guilty (and perhaps are made to feel guilty by their publishers)
because they don't get pleasure from reporting things on Facebook
ranging from the breakfast cereal they ate to their latest brilliant
insight. But the question of how bring one's audience into one's
project--a topic I'll refer to as crowdsourcing and cover later--is a
difficult one.

Authoring and curation are even more fundamental skills. Curation has
traditionally meant just making sure assets are safe, uncorrupted, and
ready for use, but it has broadened (particularly in the href="http://www.toccon.com/toc2011/public/schedule/detail/18000">keynote
by Steve Rosenbaum) to include gathering information, filtering
and tagging it, and generally understanding what's useful to different
audiences. This has always been a publisher's role. In the age of
abundant digital content, the gathering and filtering functions can
dwarf the editorial side of publishing. Thus, although Thomson Reuters
has enormous resources of their own, they also generate value by href="http://www.toccon.com/toc2011/public/schedule/detail/17827">
tracking the assets of many other organizations.

When working with other people's material, curation, authoring, and
editing all start to merge. Perhaps organizing other people's work
into a meaningful sequence is as valuable as authoring one's own. In
short, curation adds value in ways that are different from authoring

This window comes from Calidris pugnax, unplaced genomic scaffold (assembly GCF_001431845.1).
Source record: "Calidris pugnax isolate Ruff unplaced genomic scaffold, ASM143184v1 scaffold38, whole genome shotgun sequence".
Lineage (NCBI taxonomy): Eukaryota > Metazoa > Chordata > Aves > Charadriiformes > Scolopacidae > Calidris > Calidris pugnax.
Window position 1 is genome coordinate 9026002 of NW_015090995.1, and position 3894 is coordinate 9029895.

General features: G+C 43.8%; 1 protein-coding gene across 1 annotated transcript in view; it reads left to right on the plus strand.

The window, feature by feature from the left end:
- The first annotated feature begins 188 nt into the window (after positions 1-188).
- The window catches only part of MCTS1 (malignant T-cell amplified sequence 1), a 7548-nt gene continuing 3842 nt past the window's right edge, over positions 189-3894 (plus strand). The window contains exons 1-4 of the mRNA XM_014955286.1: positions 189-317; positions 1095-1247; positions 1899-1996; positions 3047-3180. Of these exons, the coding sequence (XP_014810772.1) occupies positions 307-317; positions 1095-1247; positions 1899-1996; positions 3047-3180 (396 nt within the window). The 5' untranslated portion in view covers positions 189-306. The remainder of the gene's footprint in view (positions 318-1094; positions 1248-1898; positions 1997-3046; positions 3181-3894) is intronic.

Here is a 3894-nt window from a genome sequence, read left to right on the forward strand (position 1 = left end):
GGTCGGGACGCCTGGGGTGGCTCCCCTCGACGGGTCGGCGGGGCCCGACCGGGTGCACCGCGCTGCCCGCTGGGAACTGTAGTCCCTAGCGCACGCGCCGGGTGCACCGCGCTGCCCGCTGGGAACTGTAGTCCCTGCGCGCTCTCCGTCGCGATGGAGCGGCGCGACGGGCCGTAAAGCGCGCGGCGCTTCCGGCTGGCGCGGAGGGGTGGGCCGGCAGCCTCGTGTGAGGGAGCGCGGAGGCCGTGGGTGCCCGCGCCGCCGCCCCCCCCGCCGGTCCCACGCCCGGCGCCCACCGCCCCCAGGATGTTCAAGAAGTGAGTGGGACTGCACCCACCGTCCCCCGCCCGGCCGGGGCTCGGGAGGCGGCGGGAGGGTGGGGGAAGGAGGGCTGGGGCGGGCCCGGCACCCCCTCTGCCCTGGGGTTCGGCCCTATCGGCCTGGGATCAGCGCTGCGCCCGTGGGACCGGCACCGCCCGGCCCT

but increasingly valid.

Capitalizing on the old

I am not ready to change my business cards from saying "Editor" to
"Curator" because that would make it look like I'm presiding over a
museum. Indeed, I fear that many publishers are dragged down by their
legacy holdings, which may go back a hundred years or more. I talked
to one publisher who felt like his time was mostly taken up with huge
holdings of classics that had been converted to digital form, and he
was struggling to find time just to learn how his firm could add the
kinds of interactivity, multimedia, links, and other enhancements that
people at the show were saying these digital works deserved.

We hope that no publishers will end up as museums, but some may have
to survive by partnering with newer, more limber companies that grok
the digital age better, rather as the publisher of T.S. Eliot's
classic poem The Waste Land partnered with Touch Press, the
new imprint set up by Wolfram Research and discussed in a href="http://www.toccon.com/toc2011/public/schedule/detail/17732">keynote
by Theodore Gray. Readers will expect more than plain old rendered
text from their glittery devices, and Gray's immensely successful book
The Elements (which brought to life some very classic content, the
periodic table) shows one model for giving them what they want.

Two polar extremes

Gray defined his formula for success as one of bringing together top
talent in every field, rather as Hollywood film-makers do. Gray claims
to bring together "real authors" (meaning people with extraordinary
perspectives to offer), video producers with top industry
qualifications, and programmers whose skills go beyond the ordinary.

I can't fault Gray's formula--in fact, Head First follows the same
model by devoting huge resources to each book and choosing its topics
carefully to sell well--but if it was the only formula for success,
the book industry would put out a few hundred products each year like
Hollywood does. Gray did not offer this economic analysis himself, but
it's the only way I see it working financially. Not only would this
shift squelch the thousands of quirky niche offerings that make
publishing a joy at present, I don't consider it sustainable. How will
the next generation of top producers mature and experiment? If there
is no business model to support the long tail, they'll never develop
the skills needed in Gray's kind of business.

Business models are also a problem at the other extreme,